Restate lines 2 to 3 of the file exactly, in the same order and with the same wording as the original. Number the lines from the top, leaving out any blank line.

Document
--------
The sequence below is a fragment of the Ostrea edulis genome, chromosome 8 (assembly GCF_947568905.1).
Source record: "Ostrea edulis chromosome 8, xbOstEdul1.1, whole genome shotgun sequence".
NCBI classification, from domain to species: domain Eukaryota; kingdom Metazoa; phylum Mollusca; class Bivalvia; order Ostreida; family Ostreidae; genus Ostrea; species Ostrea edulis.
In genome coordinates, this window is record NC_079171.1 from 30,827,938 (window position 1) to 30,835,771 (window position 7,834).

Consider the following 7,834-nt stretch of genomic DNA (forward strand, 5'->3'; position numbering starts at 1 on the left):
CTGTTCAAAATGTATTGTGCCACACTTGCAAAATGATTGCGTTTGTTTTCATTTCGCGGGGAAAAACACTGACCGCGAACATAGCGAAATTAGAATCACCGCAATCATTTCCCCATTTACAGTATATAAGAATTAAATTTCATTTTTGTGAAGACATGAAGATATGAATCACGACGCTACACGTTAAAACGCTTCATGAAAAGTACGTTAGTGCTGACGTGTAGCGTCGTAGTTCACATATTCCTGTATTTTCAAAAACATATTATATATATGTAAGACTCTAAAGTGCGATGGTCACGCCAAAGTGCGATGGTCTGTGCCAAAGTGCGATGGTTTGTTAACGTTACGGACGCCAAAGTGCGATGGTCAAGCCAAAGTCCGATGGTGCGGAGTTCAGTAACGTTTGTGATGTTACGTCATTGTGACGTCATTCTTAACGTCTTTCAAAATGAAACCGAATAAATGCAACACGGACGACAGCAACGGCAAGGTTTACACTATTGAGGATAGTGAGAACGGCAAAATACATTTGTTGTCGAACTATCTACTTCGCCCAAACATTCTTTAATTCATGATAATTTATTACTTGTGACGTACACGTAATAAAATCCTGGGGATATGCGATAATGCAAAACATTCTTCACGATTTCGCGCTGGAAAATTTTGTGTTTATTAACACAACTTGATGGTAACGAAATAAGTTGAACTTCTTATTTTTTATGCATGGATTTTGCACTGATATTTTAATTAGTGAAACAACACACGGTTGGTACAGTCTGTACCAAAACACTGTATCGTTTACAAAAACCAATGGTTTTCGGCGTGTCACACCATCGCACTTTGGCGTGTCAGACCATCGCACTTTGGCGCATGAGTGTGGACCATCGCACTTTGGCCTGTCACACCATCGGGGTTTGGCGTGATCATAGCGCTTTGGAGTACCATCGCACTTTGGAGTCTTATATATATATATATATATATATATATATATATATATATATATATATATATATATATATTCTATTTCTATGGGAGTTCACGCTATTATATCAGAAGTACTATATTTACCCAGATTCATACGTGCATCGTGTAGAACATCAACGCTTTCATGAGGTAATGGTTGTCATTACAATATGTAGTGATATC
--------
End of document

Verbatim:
Source record: "Ostrea edulis chromosome 8, xbOstEdul1.1, whole genome shotgun sequence".
NCBI classification, from domain to species: domain Eukaryota; kingdom Metazoa; phylum Mollusca; class Bivalvia; order Ostreida; family Ostreidae; genus Ostrea; species Ostrea edulis.